Study Design. Retrospective study.
Objective. To investigate the safety of pedicle screws and constructs for infantile and juvenile patients with spinal deformity.
Summary of Background Data. Few studies have examined the safety and complication rates associated with the usage of pedicle screw for children younger than 10 years.
Methods. Radiographical and clinical data were collected of patients treated with pedicle screws at a single institution. Patients were divided into 2 groups based on age (0–5 yr old, 5–10 yr) and compared with an older cohort of 10- to 15-year-old patients. Patient demographics, screw adjustment, and complication data were collected for each group. Outcomes were analyzed using analysis of variance (P < 0.05).
Results. In total, 5054 pedicle screws were analyzed: 176 in the 0- to 5-year-old group (31 patients), 659 in the 5- to 10-year-old group (68 patients), and 4219 in the 10- to 15-year-old group (234 patients).
Mean follow-up was 3.1 ± 1.8 years (range, 3 mo–9 yr). There were 7 pedicle screw–associated complications (3 required revision surgery). Overall pedicle screw–associated complication rates were 2.1% per patient and 0.1% per screw. There were no neurological complications associated with misplacement of a pedicle screw. The pedicle screw–associated complication rates per patient and per screw were 3.2% and 0.6% in the 0- to 5-year-old group, 2.9% and 0.3% in the 5- to 10-year-old group, and 1.7% and 0.1% in the 10- to 15-year-old group (P > 0.05). The 5- to 10-year-old group had a significantly higher overall surgically related complication rate (34%) than the 0- to 5-year-old group (7%) and the 10- to 15-year-old group (6%) (P = 0.005), primarily due to the “growth friendly” constructs common in this age group.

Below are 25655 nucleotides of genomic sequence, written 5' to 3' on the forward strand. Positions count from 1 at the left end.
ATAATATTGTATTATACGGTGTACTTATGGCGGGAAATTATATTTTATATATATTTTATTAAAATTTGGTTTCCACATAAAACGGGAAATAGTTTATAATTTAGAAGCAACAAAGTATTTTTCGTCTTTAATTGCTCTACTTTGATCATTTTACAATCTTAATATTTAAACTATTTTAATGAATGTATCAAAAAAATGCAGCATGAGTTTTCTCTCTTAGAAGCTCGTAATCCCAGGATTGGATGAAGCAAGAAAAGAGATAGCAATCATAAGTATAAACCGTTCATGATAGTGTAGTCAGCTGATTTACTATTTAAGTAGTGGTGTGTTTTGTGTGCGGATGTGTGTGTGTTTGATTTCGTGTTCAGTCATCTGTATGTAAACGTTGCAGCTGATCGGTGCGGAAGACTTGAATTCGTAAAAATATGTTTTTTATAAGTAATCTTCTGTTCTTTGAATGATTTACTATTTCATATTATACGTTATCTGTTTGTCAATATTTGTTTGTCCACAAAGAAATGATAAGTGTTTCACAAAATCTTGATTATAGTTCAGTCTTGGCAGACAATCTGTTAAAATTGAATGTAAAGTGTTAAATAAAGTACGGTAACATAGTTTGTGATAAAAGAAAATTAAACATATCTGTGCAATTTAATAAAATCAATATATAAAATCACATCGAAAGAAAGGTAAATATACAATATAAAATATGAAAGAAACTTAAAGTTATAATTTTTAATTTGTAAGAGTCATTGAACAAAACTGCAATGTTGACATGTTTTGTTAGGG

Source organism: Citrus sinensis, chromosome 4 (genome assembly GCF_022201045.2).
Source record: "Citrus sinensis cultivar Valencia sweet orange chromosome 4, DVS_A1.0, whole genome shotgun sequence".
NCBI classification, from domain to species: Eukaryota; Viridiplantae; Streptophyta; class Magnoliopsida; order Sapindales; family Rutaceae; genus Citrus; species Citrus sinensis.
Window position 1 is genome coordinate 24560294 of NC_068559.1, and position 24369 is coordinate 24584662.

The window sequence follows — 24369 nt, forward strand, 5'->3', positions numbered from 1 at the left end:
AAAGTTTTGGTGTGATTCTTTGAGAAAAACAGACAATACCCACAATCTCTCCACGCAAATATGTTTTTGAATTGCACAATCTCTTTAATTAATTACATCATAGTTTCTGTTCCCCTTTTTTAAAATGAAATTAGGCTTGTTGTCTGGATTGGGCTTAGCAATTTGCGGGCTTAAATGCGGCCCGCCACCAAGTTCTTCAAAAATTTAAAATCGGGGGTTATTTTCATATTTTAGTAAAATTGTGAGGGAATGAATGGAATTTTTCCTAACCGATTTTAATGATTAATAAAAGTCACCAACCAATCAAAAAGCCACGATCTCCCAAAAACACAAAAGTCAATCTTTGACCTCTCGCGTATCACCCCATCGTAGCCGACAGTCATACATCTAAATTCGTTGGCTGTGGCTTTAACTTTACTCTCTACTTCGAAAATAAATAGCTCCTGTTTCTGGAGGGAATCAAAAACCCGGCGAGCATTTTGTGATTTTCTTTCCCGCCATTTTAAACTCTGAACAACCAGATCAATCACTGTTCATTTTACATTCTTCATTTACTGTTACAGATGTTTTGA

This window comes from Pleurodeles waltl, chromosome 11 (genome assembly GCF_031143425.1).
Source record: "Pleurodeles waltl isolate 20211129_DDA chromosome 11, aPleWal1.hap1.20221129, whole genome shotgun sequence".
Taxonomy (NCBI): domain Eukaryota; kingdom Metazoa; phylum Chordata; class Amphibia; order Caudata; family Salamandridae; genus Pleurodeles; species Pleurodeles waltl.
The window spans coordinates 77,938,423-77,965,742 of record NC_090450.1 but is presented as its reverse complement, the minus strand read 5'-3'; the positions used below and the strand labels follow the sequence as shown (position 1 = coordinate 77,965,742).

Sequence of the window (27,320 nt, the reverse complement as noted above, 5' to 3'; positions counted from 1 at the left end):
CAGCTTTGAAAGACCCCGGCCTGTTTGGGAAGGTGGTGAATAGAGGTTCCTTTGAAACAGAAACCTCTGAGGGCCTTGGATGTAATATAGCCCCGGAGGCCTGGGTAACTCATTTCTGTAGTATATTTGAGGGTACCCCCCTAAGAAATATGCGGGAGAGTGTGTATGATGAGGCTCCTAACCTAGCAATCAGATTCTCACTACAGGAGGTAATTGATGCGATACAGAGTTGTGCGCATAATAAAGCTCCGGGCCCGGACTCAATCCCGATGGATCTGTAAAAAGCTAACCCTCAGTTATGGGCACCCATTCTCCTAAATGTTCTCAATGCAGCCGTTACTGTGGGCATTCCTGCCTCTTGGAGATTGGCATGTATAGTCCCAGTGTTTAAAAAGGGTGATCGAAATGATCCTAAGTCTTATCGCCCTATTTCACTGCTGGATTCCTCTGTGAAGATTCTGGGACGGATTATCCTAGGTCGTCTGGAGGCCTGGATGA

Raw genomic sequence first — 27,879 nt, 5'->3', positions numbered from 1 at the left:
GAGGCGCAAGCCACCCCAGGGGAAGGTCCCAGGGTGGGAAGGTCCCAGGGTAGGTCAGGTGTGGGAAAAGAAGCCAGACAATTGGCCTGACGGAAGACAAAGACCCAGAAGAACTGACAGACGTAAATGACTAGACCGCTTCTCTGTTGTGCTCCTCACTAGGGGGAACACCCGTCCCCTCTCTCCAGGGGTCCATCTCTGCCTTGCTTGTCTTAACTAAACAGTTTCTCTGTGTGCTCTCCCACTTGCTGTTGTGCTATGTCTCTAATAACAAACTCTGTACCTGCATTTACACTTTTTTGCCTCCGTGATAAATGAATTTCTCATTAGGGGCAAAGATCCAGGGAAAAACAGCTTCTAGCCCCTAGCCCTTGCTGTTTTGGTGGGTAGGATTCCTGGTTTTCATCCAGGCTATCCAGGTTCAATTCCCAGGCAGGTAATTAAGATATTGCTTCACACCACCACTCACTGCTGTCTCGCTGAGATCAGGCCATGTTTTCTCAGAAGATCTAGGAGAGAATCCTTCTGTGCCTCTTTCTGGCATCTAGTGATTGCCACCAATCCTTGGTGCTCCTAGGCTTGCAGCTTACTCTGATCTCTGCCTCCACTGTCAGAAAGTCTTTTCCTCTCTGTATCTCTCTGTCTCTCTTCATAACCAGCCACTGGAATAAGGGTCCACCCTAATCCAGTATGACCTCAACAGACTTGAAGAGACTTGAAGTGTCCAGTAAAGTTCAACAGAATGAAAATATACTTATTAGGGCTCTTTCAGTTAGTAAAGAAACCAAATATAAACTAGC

Conclusion. Pedicle screws can be used for infantile or juvenile patients, although complication rates associated with pedicle screws tended to be slightly higher in the younger groups.
Level of Evidence: 3
The safety of pedicle screws in pediatric patients was evaluated. Complication rates associated with pedicle screws were low in all age groups (0–5 yr, 5–10 yr, and 10–15 yr). Pedicle screws can be used for infantile or juvenile patients with anticipated screw-related complication rates that are nearly the same as those for adolescent patients.
*Department of Orthopedic Surgery, Rady Children's Hospital, San Diego, CA; and
†Department of Orthopedic Surgery, Osaka University Graduate School of Medicine, Osaka, Japan.
Address correspondence and reprint requests to Peter O. Newton, MD, Department of Orthopedic Surgery, Rady Children Hospital, 3030 Children's way, Suite 410, San Diego, CA, 92123; E-mail: firstname.lastname@example.org
Acknowledgment date: August 29, 2013. Revision date: November 14, 2013. Acceptance date: December 9, 2013.
The device(s)/drug(s) that is/are the subject of this manuscript is/are not FDA-approved for this indication and is/are commercially available in the United States. Yamada Science Foundation grant funds were received in support of this work.
Relevant financial activities outside the submitted work: consultancy, expert testimony, grants, payment for lecture, patents, royalties, employment, payment for development of educational presentations, stocks.